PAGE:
Some SEC Coaches Still Calling Own Plays

FAYETTEVILLE — Before he made the move to the sidelines, Bobby Petrino sat in the coaches' box and called plays from above.

He'd take in the entire field, gage what the opposing defense was doing and then go to his thick playbook for ideas.

And even though it's been six years since Petrino worked as an offensive coordinator, Arkansas' first-year coach sees no reason to hand over the playcalling duties to someone else on his staff.

"It's just something I've always enjoyed doing, something that I think is one of my strengths as a coach," Petrino said. "And (it) allows you to develop closer relationships with the quarterbacks and the other players."

While most college football coaches don't call their own plays, there are several in the Southeastern Conference who have resisted the urge to give up control of the offense to an assistant coach.

South Carolina coach Steve Spurrier, perhaps the SEC's most popular and brash playcalling coach, has indicated this spring that he intends to hand over the reins to his son, Steve Spurrier Jr.

But the Ol' Ball Coach was quick to point out during an SEC coaches teleconference on Thursday that he wasn't stepping away from the playcalling duties entirely.

"Well, I haven't given it up completely, let's put it that way," Spurrier said. "... I'm still going to be the offensive coordinator, and I'm going to still have input into the playcalling. Hopefully, it will not be much different."

Spurrier said he decided to relinquish some of his playcalling, so he'd have more time during the week to spend on other areas.

Meanwhile, Ole Miss coach Houston Nutt left little doubt as to who would be calling the plays for the Rebels this upcoming season — himself.

Nutt handled the playcalling duties during his first eight season as Arkansas' coach, and he didn't give up some control until after back-to-back losing seasons in 2004 and ‘05.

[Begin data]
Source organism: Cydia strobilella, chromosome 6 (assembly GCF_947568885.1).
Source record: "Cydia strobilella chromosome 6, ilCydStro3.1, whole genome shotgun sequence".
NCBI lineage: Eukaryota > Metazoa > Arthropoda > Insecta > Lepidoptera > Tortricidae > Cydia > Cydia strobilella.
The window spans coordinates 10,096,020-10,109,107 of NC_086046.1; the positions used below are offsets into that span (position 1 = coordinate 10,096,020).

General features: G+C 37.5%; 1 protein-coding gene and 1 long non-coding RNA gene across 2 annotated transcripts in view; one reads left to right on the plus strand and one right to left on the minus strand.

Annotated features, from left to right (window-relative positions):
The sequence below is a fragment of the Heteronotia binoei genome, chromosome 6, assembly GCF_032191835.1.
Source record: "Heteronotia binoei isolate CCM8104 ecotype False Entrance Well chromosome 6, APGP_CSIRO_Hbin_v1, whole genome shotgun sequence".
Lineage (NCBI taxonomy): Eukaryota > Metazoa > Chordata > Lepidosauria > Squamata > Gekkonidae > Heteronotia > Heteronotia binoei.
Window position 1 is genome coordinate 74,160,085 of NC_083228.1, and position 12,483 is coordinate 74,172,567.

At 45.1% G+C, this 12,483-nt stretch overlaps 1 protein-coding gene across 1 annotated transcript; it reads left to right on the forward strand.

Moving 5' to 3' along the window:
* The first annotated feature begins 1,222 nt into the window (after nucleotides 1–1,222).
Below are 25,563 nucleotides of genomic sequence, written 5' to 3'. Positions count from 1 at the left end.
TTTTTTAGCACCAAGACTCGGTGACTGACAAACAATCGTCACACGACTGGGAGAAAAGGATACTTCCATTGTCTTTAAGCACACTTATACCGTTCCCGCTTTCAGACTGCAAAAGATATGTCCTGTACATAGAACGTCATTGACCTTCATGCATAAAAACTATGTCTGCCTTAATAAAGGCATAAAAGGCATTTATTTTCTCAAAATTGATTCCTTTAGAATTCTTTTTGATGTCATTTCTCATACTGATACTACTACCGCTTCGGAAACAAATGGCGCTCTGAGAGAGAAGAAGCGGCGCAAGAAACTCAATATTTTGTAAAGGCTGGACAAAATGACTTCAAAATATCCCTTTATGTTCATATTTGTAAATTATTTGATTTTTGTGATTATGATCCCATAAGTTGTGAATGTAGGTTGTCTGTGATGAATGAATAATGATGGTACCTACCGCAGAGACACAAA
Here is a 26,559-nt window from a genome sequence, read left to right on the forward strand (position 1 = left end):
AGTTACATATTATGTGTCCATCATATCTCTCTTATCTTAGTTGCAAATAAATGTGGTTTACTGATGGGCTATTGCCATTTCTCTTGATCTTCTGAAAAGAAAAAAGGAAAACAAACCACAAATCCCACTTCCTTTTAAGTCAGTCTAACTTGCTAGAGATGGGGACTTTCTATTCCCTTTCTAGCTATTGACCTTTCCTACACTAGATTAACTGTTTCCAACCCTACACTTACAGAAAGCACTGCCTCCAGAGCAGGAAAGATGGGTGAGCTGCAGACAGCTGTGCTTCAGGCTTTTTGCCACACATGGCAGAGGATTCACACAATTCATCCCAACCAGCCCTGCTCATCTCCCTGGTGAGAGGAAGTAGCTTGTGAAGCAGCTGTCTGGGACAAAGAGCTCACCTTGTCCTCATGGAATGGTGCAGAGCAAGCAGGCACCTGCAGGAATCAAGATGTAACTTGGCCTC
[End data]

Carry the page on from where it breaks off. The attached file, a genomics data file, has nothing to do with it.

But even after former Springdale High coach Gus Malzahn was hired as Nutt's first offensive coordinator in 2006, there was speculation as to how much of the playcalling Malzahn was actually doing.

"I'm back to calling plays now," Nutt said.

But most of the SEC's coaches would rather let an offensive coordinator handle the game-planning, that way it could free the coaches up to address other issues with the team.

Georgia coach Mark Richt said he had no problems a year ago letting offensive coordinator Mike Bobo take the playcalling duties from him. That gave Richt a chance to take a step back, evaluate his team as a whole and spend more time talking with individual players.

"It wasn't hard for me at all," Richt said of no longer calling the plays. "I've called plays for 15 years or more. I know what it's like to have somebody in your ear and guys trying to make suggestions and all that kind of thing."

Of course, Richt didn't stay away entirely. He still studied film, saw what opposing defenses were doing and then wrote down suggestions for Bobo when it came to short-yardage or red-zone situations.

But Richt said Bobo wasn't required to add every play that was suggested to him into the game-plan.

"If he wanted to implement ‘em, do it. If he didn't want to, then don't," Richt said.

Petrino, meanwhile, has no plans of turning the playcalling over to someone else anytime soon.

Even though Paul Petrino is officially Arkansas' offensive coordinator, it's up to his older brother to determine what will be run during a game.

"(Calling plays is) something I felt like when I was an assistant I always wanted to do," Bobby Petrino said. "And there was a time when I moved out of the pressbox, when I was (an) offensive coordinator, down to the sideline to call plays with the idea in mind that when I got a head coaching job, I was still going to do it."

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